By Allison Shoaf
One can see Christmas movies and decorations even before December. There are thousands of popular and cheesy Hollywood or Hallmark Christmas movies made and bought. Classics can include Home Alone, Peanuts Holiday, Holiday Inn, etc. Rudolph the Red Nosed Reindeer (Dec. 6th, 1964), a classic animated Christmas movie for all ages. The tale celebrates uniqueness and teaches the importance of tolerance and acceptance.
The movie of a young reindeer named Rudolph who has a peculiar difference unlike the others, his bright and shiny red nose is a Christmas classic. Because Rudolph is so different, he is excluded and bullied by the reindeer. He is left out of Reindeer games, and they make fun of him. He runs away and during his adventure meets unique characters, Hermey the elf who wants to be a dentist, the arctic explorer Yukon Cornelius, Bumble the abominable snow monster, and the troupe of misfit toys. The movie ends as Rudolph returns to the North Pole to guide Santa’s sleigh through the foggy Christmas Eve night.
Rudolph was created in 1939, when a man named Robert May wrote the original story for his daughter. Robert used the story as an advertising promotion to boost profits for Montgomery Ward department store during the Christmas Season. A booklet of the story was distributed free to all the children who visited the store. In the first year of publication the book was distributed and exceeded two million copies, it became a classic.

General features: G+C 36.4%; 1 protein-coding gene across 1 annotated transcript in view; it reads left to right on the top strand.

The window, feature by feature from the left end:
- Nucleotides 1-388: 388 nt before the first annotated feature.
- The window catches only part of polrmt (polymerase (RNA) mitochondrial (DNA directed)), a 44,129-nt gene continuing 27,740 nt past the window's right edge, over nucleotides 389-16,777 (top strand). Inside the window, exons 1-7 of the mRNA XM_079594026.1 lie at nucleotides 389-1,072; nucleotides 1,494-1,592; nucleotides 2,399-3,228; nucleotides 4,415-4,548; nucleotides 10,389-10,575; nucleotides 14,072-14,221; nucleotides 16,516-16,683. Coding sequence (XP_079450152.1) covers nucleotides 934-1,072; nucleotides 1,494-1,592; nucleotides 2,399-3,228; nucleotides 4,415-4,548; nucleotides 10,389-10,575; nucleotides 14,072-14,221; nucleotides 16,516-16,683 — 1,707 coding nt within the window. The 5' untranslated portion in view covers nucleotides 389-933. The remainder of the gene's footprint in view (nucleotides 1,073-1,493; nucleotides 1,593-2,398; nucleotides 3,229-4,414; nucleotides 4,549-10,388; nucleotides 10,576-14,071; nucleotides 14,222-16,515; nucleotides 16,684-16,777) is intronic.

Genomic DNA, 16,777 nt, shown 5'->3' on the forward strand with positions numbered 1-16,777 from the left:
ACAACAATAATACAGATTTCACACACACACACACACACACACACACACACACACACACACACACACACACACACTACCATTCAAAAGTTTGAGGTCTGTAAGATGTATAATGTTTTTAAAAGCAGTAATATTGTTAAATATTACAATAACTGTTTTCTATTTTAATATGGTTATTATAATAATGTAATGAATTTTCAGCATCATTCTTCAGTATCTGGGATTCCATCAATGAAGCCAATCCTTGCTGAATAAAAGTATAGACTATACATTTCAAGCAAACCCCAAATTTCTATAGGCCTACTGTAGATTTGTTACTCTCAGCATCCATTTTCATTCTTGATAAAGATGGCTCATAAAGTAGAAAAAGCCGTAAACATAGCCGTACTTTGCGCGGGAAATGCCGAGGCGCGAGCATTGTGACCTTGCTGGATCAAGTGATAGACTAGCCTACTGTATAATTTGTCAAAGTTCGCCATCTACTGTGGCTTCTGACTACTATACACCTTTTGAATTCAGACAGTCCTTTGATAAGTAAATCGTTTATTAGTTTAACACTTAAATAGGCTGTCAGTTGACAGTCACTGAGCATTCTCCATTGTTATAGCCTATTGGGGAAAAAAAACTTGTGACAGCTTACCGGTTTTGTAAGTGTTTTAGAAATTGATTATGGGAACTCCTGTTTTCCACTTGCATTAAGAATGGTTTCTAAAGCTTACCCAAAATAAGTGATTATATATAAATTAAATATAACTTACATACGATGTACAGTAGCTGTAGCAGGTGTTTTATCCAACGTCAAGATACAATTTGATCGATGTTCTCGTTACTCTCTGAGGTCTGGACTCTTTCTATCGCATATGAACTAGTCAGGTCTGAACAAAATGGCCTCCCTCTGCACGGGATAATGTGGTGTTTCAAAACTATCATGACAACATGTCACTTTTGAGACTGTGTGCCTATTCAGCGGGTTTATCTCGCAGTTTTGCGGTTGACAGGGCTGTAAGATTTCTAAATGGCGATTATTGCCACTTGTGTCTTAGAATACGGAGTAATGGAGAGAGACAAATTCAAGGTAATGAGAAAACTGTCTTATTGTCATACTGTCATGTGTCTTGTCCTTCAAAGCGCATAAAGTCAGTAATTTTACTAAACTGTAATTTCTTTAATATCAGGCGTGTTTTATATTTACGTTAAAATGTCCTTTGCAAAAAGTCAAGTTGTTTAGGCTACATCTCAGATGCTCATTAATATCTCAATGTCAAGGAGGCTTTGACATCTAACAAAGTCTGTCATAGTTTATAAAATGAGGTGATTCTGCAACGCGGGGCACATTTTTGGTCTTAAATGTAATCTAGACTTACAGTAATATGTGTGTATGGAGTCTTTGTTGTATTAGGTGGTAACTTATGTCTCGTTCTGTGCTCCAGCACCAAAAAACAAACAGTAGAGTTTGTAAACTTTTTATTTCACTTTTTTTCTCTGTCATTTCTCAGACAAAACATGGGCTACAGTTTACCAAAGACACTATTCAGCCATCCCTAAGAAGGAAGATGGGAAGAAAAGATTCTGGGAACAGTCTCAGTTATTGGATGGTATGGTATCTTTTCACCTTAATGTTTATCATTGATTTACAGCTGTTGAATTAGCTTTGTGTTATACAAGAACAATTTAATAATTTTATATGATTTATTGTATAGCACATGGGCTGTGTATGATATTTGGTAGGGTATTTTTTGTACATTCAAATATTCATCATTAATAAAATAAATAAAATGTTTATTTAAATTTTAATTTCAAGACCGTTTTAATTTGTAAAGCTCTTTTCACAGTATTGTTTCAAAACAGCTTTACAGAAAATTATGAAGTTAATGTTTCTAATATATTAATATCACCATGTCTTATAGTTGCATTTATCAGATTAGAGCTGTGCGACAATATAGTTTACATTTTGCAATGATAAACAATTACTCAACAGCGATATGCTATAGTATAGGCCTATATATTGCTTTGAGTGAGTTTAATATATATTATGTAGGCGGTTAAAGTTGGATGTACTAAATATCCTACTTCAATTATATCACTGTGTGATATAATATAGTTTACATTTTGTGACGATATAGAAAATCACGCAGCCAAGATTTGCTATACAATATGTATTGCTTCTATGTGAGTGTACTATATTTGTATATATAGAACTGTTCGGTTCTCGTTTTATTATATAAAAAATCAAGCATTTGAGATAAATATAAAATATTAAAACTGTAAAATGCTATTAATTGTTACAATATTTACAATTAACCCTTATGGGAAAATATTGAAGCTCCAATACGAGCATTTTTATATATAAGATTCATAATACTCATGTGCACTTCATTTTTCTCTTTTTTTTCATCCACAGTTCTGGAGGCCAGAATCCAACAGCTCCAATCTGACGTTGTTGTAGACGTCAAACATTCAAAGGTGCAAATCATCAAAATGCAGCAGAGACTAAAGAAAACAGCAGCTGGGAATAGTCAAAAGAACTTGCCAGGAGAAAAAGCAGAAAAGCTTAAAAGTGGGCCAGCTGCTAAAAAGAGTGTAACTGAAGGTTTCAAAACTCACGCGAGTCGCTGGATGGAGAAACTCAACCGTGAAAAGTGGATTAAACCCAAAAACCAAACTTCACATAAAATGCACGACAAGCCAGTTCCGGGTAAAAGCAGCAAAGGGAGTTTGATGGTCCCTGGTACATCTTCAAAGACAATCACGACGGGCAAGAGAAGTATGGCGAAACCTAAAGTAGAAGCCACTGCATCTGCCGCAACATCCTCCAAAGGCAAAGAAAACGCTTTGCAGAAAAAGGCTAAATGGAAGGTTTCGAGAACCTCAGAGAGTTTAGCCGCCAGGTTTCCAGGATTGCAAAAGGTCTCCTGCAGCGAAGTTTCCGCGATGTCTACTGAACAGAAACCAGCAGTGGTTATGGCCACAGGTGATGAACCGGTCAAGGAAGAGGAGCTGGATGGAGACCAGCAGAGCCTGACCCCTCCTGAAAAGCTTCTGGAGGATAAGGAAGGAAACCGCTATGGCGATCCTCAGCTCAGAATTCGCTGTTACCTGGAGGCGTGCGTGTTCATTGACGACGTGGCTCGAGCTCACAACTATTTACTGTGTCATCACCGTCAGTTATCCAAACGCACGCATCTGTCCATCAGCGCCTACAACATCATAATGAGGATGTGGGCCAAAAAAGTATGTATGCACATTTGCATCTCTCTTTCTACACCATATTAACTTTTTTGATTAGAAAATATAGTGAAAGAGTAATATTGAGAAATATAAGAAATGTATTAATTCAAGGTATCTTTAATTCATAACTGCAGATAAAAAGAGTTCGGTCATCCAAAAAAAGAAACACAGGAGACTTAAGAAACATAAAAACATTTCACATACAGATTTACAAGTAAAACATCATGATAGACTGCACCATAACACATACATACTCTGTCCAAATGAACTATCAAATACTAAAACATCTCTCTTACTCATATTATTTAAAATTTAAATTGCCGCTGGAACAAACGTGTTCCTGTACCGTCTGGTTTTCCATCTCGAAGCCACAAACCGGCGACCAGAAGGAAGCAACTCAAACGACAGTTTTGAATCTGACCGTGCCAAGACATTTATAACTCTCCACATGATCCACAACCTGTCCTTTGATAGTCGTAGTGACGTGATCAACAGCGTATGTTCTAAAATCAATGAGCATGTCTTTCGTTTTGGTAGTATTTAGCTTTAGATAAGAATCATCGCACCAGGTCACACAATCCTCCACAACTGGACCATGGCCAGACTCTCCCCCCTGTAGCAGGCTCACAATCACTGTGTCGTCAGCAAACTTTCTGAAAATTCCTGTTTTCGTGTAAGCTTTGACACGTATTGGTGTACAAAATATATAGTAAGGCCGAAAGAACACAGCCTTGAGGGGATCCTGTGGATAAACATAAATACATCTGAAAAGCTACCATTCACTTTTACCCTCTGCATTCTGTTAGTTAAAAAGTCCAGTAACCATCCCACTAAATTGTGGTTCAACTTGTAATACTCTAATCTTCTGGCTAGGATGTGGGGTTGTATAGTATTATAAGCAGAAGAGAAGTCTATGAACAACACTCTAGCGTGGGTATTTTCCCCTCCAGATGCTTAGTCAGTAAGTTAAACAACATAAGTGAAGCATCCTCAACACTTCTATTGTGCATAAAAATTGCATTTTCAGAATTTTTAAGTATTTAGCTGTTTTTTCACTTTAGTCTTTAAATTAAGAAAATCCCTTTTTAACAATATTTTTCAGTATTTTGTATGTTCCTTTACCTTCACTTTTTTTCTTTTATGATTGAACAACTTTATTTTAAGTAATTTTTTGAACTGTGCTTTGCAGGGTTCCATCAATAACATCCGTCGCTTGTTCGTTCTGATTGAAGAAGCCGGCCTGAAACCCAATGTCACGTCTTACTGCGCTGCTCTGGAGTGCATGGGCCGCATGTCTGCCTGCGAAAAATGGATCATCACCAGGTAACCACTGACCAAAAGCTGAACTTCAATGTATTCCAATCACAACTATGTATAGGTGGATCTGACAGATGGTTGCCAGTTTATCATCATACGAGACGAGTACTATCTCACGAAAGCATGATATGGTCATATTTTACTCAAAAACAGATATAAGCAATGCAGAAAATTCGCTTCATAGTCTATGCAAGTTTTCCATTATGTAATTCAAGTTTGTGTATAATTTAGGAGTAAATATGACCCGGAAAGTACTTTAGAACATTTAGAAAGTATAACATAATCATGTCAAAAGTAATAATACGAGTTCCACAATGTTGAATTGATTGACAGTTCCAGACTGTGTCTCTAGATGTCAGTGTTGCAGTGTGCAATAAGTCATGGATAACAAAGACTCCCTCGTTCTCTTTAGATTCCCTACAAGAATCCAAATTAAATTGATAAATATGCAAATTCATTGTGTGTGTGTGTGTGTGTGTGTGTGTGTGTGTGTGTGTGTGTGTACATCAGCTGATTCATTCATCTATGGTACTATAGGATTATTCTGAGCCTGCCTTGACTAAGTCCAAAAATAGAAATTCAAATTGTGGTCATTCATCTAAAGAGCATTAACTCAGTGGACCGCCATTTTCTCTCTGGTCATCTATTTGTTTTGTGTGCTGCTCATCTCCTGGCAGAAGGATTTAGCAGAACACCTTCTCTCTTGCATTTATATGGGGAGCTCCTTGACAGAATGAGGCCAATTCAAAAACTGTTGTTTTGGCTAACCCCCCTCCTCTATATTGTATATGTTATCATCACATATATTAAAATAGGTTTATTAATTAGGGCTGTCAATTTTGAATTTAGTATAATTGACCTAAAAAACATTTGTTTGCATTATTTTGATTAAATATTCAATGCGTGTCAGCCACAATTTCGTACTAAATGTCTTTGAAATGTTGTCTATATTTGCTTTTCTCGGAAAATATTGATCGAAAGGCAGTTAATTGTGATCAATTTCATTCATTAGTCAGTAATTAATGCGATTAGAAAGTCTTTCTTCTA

In 1949, the story was adapted to a song by Johnny Marks, a friend of Robert May, who wrote it based on the original story. In 1964, the team Rankin/Bass Productions produced the first animated version of the story for television. It was sponsored by the General Electric Company and premiered on NBC December 6th. Rudolph the Red-Nosed Reindeer is said to be the longest running children’s Christmas special on TV.
The first animated movie was created with a form of pf animation called “Animagic.” It used a form of stop-motion animation and three-dimensional dolls or toy-like figures that were positioned in various poses to emulate movement. The first animated TV version additional songs were generated, and the storyline was enhanced by the animators.
In an interview, Mrs. Betts, a Lenape Teacher, and Lukey Berry, a Lenape student, were asked about Rudolph the Red Nosed Reindeer. Some questions they considered were: Have you ever watched or read Rudolph the Red Nosed Reindeer? What criticism or praise would you give the movie?
Lukey recalls having fond memories of the movie and even says it fills one with nostalgia and joy. He remembers a lot of the movie due to iconic scenes. Lukey goes into further detail praising the stop-motion animation. Mrs. Betts says she’s read the book and watched the movie. She can recall her son enjoying watching it on Christmas. Mrs. Betts says that the movie has received some criticism but personally thinks it’s a sweet children’s story for the holiday.
Over the years it has been revised and reinterpreted to varying degrees for books and television. One can catch the movie on the first day or at the beginning of December. Christmas movies are made to bring togetherness and teach important lessons. Whether it is uniqueness, acceptance, sharing, or being kind to others, it raises Christmas spirit.
et al. “Rudolph the Red-Nosed Reindeer Turns 75.” National Museum of American History, 21 Dec. 2014, americanhistory.si.edu/blog/rudolph-red-nosed-reindeer-turns-75.